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Having less, experiencing more

We're heavily into the housesitting part of this adventure and I'm sitting here smiling back at myself, remembering my hesitation as it met Cyn's enthusiasm for housesitting as part of this adventure. I thought that using holiday rentals would be the simplest way to travel. We were holding so much just by deciding to live without a permanent home, at least holiday rentals would put us in control of our 'Where?' and 'When?' as we travelled around the country. A global pandemic and extensive and unpredictable travel restrictions added spice to my doubts. What if people's holidays were cancelled? What if our hosts tested positive for covid at the last minute? What if...? What if...?

Watching the sunrise in The Cotswolds with new companions Truffle and Darcy

But Cyn was calm. And sure. She saw something that I wasn't able to see at the time. I'm grateful that her enthusiasm and calm led us here.

I thought that the best housesitting might have to offer us would be a practical advantage. It's a pretty neat way to save money whilst you're travelling. I liked the potential balance in it. The idea that as we travelled doing unpaid social justice work someone local was helping us out by giving us a free home to stay in. But housesitting had so much more to offer than financial balance. Ahead of me were lessons in trust. Lessons in generosity. Lessons in what control really is and isn't.

From our first initial forays into this world where people are open to the idea of complete strangers walking into their homes and looking after their precious furry family we have encountered so many warm, trusting and generous people. I guess it comes with the territory. This isn't a space where people are solely motivated by the idea of avoiding kennel fees. These are people who have a fundamental faith in others, so of course a stranger can move in and look after their pets in their home. Encountering people like this on a regular basis has been a healing balm. Healing the parts of me that, on a regular basis, are focused on the harms we humans inflict on each other. Harms that have their roots in places that lack trust, faith, and openness to others.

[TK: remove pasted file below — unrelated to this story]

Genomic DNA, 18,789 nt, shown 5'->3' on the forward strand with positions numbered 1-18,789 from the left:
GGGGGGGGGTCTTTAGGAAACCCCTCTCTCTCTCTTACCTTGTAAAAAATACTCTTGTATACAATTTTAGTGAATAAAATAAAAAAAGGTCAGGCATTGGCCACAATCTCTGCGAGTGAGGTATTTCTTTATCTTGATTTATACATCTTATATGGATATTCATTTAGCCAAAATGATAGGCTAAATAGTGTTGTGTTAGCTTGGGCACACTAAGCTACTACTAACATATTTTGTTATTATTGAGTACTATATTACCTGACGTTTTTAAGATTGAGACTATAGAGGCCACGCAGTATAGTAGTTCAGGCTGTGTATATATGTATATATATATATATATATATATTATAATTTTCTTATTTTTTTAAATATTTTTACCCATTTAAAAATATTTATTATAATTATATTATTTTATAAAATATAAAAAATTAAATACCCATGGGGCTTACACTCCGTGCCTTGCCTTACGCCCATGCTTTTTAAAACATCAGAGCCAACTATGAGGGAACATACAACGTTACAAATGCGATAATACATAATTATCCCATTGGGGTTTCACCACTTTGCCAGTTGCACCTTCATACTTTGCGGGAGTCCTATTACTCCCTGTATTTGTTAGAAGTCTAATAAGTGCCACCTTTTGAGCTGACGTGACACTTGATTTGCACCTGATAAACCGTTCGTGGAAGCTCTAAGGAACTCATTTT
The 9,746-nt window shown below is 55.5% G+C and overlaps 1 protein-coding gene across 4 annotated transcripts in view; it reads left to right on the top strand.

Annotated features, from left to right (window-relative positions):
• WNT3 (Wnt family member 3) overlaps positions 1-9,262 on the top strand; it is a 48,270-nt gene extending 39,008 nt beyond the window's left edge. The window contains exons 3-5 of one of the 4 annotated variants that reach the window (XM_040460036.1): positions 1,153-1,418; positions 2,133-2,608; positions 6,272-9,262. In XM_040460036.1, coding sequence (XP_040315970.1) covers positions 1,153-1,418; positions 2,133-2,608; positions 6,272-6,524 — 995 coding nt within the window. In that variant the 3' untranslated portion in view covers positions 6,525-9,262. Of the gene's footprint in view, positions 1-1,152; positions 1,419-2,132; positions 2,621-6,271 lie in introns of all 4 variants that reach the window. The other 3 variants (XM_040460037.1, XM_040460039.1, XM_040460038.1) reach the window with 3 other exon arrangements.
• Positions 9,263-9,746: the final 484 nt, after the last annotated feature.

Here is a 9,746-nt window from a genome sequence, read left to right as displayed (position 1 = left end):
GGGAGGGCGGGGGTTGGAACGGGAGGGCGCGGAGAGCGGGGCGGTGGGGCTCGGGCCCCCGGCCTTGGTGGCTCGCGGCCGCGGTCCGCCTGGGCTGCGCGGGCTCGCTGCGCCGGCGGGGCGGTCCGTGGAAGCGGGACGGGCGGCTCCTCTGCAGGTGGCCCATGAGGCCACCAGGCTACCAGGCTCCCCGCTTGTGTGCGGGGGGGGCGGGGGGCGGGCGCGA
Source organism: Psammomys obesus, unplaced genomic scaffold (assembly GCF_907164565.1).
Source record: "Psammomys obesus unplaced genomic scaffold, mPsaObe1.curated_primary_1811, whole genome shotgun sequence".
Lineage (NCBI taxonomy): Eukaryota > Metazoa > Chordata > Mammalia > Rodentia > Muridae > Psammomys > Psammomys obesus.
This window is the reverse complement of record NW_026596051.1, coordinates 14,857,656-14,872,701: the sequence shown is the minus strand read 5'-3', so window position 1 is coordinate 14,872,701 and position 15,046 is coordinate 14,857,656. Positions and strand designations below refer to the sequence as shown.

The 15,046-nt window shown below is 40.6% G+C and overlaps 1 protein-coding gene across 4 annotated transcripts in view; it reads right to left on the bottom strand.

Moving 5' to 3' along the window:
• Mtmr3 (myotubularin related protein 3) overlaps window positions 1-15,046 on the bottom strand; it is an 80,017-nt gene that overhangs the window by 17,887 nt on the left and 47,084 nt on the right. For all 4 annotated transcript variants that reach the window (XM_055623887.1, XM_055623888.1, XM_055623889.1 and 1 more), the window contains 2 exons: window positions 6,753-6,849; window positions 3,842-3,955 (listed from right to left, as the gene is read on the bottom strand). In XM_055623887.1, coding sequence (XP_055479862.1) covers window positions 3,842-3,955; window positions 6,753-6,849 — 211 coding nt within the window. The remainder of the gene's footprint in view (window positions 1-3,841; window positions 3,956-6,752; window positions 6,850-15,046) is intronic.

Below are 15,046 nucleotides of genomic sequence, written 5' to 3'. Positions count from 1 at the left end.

Over the last year housesitting and our work holding circle, have exposed me to places in our world where strangers trust strangers. A place where meaningful connections can happen, often with ease. Having found these wonderful places I'm so happy to nestle myself in. It is simply good for me to have this in my life.

So here I sit in The Cotswolds. Spending my afternoon in a lounge that's larger than some of the flats I've rented. Most of the things I own in the world are squeezed into a small storage unit in Sussex. The rest fits into the 14 boxes Cyn and I are carting our work/home/lives in as we travel. I have so much less than this time a year ago, and so much more. Less in terms of stuff. Less in terms of control. But the truth is that the richness of my life is being constantly topped up. There is a larger flow to my life now. I'm getting to experience other people's way of living in this world. Exploring their neighbourhood, finding the footpaths in their gorgeous part of the world, experiencing what makes their home and visiting their local survivor organisation along the way.

And just incase the lesson in trust and abundance needs reinforcing the wonderful animals we're getting to love for a short while are here to role model what's important in life. Their message is simple: trust everyone, get a good amount of sleep, enjoy your food, find ways to play (ideally with others), always be pleased to see a friend, be an explorer (even if you've walked the same path a thousand times), ask for what you need but don't hold a grudge if you'd get it, cuddle a lot, and know that life's greatest gift is feeling like you're connected with others.


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Nina and Cynthia with The Consent Collective Van

Find out about the whole journey here.


Resources to support you on your journey

An online course to help you heal from trauma

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Essential, gentle learning for individuals living with trauma and the therapists and support workers who are accompanying them on their healing journey

An image from The courage to be me reading 'A better life would mean looking at my past so that I can learn to live with it'

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The illustrated book about life after abuse that has helped thousands of people on their journey. Read it for free online or order your paperback copy

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